There is nothing that angers me more, or fills me with disgust and loathing, than when politicians or bureaucrats go out of their way to skew the truth in order to make to themselves look good.
I have been biting down hard on my tongue ever since I read the original press releases several days ago.
The Department of Housing and Urban Development (HUD) is patting themselves on the back and walking around with their chests all puffed out like male pigeons in heat over their latest claims that the numbers of homeless are down from last year. What they are hoping is that the American public doesn’t notice is one key word: chronic.
One of the news reports, Chronic homelessness on the decline, on the KXAN.com website opens with this sentence:
Nearly 32,000 fewer persons lived on the nation’s streets and in emergency shelters last year, according to a new report released Thursday by the U.S. Department of Housing and Urban Development.
Notice the absence of the word "chronic." And, it’s been the same in every news article I’ve read over the last several days. The word "chronic" has been omitted.
Even on HUD’s own website, their official press release (HUD No. 08-113) opens with this sentence:
Last year, nearly 32,000 fewer persons lived on the nation’s streets and in emergency shelters.
Again, notice the obvious lack of the word "chronic." It isn’t until you read further down that the word chronic comes into play.
Why, could they just come right out of the gate and say: "Last year, nearly 32,000 fewer chronically homeless persons lived on the nation’s streets and in emergency shelters." ?
Why? Because, they are hoping that the public will not notice the word "chronic" as they read through the rest of the report. They’re hoping that the public will be so elated with the thought that there are less homeless on our city streets, that they will clap their hands and jump for joy. But more importantly, they’ve omitted the word chronic right up front to make themselves appear less inept than they are. They want the public to believe that they are making headway; that they’re significantly reducing the numbers of homeless. But, they’re not.
One other thing of note that they fail to mention is that those who are chronically homeless only represent about ten percent of America’s overall homeless population. Moreover, they don’t want you to question what a chronically homeless person is.
The report, Questions and Answers About the "Chronic Homelessness Initiative," on the National Coalition for the Homeless, states this:
What is the Federal Definition of "Chronic Homelessness?"
A "chronically homeless" person is defined as "an unaccompanied homeless individual with a disabling condition who has either been continuously homeless for a year or more, or has had at least four episodes of homelessness in the past three years."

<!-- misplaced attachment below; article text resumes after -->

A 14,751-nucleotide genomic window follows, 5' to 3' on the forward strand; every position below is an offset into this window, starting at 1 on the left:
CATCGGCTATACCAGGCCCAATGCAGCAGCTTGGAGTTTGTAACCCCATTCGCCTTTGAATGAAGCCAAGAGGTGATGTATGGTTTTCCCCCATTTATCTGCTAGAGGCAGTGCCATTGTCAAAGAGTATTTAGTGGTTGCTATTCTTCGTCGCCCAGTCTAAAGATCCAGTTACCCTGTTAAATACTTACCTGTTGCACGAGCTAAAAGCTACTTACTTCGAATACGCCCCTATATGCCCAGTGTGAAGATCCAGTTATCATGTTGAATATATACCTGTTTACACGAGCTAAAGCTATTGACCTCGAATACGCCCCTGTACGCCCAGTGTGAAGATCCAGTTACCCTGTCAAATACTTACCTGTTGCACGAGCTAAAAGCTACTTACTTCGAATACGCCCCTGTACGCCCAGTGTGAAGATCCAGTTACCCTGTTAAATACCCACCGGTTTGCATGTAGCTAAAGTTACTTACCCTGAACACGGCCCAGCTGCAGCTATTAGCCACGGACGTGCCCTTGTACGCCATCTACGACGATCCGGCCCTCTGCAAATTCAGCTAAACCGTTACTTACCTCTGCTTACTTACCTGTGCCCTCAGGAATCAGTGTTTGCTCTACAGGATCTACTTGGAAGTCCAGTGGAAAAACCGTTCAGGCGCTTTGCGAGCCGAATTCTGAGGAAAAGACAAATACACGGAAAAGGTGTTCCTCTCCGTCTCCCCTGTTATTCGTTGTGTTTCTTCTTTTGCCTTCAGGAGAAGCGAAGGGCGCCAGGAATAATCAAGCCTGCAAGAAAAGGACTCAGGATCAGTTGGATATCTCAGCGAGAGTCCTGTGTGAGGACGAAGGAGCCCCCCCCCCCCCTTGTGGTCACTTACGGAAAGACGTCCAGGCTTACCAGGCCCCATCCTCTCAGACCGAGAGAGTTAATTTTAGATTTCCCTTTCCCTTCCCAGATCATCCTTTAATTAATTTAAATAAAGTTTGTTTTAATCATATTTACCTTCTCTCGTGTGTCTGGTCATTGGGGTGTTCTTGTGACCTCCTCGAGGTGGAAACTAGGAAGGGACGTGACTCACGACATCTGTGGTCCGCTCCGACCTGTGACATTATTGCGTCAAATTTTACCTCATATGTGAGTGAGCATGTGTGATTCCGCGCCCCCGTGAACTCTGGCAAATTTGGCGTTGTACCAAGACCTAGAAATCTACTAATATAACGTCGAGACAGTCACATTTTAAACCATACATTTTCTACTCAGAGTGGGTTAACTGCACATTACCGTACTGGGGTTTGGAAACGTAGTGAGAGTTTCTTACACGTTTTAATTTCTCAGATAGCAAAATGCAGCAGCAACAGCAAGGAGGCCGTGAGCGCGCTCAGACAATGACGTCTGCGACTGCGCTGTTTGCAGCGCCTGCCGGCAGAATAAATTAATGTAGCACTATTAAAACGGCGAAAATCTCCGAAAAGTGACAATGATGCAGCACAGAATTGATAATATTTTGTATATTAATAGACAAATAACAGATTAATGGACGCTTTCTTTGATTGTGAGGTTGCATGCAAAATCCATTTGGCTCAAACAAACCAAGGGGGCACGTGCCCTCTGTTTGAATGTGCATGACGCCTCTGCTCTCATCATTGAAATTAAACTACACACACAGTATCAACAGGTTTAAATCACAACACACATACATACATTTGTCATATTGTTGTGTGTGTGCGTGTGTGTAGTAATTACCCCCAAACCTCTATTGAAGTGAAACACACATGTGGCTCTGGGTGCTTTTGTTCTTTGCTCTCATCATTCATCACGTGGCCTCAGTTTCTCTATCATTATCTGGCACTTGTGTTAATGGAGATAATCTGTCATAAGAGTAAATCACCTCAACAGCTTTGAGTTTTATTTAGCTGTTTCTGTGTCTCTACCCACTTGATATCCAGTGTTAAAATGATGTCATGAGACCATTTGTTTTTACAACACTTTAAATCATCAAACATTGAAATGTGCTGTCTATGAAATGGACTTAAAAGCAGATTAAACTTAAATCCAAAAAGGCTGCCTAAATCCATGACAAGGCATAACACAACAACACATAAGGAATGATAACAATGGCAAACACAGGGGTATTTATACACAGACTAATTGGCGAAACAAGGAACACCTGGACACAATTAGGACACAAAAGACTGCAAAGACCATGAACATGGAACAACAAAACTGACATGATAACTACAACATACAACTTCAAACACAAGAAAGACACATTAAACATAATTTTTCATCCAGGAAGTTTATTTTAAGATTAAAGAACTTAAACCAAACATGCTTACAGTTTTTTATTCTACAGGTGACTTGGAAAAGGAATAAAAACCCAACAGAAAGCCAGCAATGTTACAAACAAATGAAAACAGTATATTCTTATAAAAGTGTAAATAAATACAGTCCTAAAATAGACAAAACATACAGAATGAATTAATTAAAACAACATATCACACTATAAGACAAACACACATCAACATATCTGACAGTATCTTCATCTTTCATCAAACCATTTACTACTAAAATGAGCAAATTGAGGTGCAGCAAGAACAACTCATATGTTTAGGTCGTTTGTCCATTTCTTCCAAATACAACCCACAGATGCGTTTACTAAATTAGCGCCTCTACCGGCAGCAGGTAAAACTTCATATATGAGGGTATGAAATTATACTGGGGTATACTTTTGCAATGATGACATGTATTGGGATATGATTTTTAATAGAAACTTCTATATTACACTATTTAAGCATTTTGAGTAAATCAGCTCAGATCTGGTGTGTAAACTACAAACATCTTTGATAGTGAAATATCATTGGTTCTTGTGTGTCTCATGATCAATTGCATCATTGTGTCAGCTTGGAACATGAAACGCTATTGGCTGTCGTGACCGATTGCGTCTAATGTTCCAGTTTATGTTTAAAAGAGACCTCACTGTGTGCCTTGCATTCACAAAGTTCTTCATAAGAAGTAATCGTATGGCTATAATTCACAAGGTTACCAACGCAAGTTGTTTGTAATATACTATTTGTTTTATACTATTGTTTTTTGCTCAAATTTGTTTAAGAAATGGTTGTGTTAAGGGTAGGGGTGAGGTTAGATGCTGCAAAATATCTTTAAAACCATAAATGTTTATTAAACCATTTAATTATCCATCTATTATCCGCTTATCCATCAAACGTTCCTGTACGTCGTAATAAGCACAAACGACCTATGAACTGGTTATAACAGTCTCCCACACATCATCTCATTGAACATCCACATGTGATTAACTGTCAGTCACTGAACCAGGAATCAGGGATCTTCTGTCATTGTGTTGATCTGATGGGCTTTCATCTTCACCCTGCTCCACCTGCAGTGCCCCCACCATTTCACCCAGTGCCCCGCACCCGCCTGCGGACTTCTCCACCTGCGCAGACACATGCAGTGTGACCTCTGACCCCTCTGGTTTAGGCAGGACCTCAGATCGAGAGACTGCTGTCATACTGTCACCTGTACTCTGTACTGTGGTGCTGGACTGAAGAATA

By definition, the "chronic homelessness" initiative excludes the following groups of people: children (with disabilities and without disabilities) who are homeless with their parents; parents (with disabilities and without disabilities) who are homeless and who have children with them; youth on their own with disabilities who have not been homeless long enough to fit the federal definition; youth on their own without disabilities; unaccompanied individuals with disabilities who have not been homeless long enough to fit the federal definition; unaccompanied individuals without disabilities; and unaccompanied individuals who are unwilling to be declared disabled.
So, HUD is patting itself on the back because they’ve manage to reduce the number of chronically homeless by about 32,000 individuals. But what have they done to help the 1.35 million children who will experience homelessness this year? What have they done to help the nearly 400,000 American Veterans who will experience homelessness this year? What have they done to help the nearly 2.2 percent of America’s homeless who are senior citizens?
The answer: not a damned thing!
When you consider that there will be approximately 3.5 million persons who will experience homelessness this year, 32,000 is less than a drop in the bucket. I can’t help but think that it’s foolish for HUD to blow its own horn and think that they are making headway if they’ve only managed to make a less than one percent difference.
Also consider this: this latest enumeration of those who are chronically homeless is a distorted number – and far from a truthful or accurate count. For this most recent poll of homeless HUD changed its counting method. Only those homeless who were counted at a homeless shelter were polled. Moreover, they were only counted as homeless if they consented to be "interviewed."
Now consider this: in my small community of San Luis Obispo, there are approximately 475 persons who are known to be homeless (according to the last SLO County Homeless Enumeration Report).
However, the local shelter can only house 49 persons on the shelter premises, with a possible 35 additional persons at the "overflow" facility. This would allow only a possibility of 84 persons getting bed on any given night of the year. The remaining 390 persons would have to find somewhere out of doors to sleep.
Using HUD’s method of counting, therefore, it would seem as though there were only 85 homeless people in the SLO city limits. But it certainly wouldn’t make the other 390 persons any less homeless, simply because they weren’t "counted."
HUD can pat itself on the back all it wants. And they can skew they numbers all they want, by narrowing the definitions of homelessness. But out on the streets – where it really matters – it doesn’t change reality.
As far as what HUD has to say, the only thought which comes to my mind is: Liar, Liar, Pants On Fire!